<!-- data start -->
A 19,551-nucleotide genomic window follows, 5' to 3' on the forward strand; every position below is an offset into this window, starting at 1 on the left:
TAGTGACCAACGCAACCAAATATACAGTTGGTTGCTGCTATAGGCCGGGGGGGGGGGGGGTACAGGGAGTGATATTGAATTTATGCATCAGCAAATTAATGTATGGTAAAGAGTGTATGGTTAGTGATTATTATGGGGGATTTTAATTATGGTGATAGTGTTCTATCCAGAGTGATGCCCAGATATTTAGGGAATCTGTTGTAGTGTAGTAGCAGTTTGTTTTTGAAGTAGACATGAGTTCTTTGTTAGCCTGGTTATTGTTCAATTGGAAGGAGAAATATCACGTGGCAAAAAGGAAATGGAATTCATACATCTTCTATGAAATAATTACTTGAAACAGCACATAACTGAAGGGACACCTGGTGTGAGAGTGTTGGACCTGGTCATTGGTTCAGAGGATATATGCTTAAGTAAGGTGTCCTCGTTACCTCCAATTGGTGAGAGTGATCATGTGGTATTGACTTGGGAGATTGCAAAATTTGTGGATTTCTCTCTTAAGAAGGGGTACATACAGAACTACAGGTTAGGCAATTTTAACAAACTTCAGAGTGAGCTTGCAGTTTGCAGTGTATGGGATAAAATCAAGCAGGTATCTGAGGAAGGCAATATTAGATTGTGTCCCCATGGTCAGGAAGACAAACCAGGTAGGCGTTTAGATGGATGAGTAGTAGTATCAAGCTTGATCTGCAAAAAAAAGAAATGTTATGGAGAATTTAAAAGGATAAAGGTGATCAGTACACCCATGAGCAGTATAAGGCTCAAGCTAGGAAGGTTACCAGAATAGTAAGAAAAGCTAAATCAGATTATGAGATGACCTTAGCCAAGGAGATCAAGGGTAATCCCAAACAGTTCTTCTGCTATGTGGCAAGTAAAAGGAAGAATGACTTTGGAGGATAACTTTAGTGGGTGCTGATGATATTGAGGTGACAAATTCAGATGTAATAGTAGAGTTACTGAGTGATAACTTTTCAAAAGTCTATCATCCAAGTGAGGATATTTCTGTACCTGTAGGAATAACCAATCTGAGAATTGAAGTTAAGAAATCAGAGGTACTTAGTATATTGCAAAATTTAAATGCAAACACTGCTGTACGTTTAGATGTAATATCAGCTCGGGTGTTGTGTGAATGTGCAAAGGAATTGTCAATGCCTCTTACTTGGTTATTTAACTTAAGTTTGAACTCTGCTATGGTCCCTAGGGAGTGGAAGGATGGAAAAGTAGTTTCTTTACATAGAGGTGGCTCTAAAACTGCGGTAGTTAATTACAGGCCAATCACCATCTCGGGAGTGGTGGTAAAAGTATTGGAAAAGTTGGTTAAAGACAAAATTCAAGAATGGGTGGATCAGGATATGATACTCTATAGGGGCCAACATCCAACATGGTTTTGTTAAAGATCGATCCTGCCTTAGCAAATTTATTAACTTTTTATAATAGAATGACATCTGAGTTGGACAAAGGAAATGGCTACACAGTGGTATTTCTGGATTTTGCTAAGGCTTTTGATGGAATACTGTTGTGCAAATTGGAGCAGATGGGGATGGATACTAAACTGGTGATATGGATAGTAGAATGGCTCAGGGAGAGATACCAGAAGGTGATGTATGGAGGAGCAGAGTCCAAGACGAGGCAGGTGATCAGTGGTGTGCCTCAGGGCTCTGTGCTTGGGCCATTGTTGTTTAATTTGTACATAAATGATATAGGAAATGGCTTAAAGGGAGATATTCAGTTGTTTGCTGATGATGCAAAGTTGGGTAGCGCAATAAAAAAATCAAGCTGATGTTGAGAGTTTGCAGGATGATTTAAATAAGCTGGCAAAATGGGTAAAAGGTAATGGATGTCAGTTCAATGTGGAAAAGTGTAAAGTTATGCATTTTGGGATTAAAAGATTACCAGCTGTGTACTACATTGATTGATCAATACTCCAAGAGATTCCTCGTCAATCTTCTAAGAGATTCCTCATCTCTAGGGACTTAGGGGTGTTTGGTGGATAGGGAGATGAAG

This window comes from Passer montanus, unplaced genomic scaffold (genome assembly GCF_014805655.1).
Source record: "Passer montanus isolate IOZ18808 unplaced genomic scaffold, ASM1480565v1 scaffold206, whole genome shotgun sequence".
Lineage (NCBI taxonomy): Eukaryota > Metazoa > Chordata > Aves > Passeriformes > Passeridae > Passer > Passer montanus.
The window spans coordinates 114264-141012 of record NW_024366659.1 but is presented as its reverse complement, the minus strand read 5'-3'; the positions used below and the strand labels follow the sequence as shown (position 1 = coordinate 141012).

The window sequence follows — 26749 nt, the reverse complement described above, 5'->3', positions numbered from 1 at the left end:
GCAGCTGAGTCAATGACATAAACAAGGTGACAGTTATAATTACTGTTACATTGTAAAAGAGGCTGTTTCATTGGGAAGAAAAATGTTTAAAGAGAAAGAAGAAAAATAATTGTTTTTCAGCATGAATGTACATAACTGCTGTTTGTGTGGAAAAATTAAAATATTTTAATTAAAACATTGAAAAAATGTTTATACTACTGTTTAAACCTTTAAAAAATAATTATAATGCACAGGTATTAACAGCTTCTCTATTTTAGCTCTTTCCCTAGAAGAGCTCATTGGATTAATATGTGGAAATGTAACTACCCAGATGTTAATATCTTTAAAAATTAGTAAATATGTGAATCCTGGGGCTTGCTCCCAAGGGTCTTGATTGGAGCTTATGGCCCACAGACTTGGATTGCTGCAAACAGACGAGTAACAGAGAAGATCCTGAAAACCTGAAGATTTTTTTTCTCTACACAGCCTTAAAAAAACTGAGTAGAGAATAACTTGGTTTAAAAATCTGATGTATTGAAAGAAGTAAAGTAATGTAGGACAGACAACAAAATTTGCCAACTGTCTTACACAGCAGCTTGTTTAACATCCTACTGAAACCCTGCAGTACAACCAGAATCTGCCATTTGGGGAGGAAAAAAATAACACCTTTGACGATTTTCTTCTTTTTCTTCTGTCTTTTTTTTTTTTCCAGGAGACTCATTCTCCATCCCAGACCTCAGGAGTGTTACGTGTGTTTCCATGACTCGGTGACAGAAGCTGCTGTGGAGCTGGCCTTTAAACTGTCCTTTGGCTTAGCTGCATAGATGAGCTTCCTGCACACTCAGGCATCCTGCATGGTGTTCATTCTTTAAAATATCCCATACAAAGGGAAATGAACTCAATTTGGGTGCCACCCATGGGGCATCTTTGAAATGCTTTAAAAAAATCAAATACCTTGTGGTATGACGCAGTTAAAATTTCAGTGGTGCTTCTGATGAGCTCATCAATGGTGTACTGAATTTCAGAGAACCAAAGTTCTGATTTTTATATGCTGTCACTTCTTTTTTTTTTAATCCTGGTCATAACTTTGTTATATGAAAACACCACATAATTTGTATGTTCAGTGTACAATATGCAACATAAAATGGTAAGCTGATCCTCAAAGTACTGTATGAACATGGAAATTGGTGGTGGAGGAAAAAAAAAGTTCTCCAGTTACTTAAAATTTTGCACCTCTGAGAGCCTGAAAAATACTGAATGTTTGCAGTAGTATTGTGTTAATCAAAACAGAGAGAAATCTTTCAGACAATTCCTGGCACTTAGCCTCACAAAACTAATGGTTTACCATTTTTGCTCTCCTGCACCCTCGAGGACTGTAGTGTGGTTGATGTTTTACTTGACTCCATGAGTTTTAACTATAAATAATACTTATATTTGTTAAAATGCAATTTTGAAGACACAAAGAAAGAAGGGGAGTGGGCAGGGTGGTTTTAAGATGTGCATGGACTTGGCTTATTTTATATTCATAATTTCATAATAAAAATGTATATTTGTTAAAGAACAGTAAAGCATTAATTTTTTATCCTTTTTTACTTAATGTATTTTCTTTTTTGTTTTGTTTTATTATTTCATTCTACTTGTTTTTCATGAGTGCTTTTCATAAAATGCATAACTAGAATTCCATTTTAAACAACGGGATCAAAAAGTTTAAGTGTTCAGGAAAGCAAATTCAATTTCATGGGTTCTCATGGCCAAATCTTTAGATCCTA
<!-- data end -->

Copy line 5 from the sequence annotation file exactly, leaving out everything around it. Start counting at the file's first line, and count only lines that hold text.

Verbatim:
Lineage (NCBI taxonomy): Eukaryota > Metazoa > Chordata > Aves > Passeriformes > Passeridae > Passer > Passer montanus.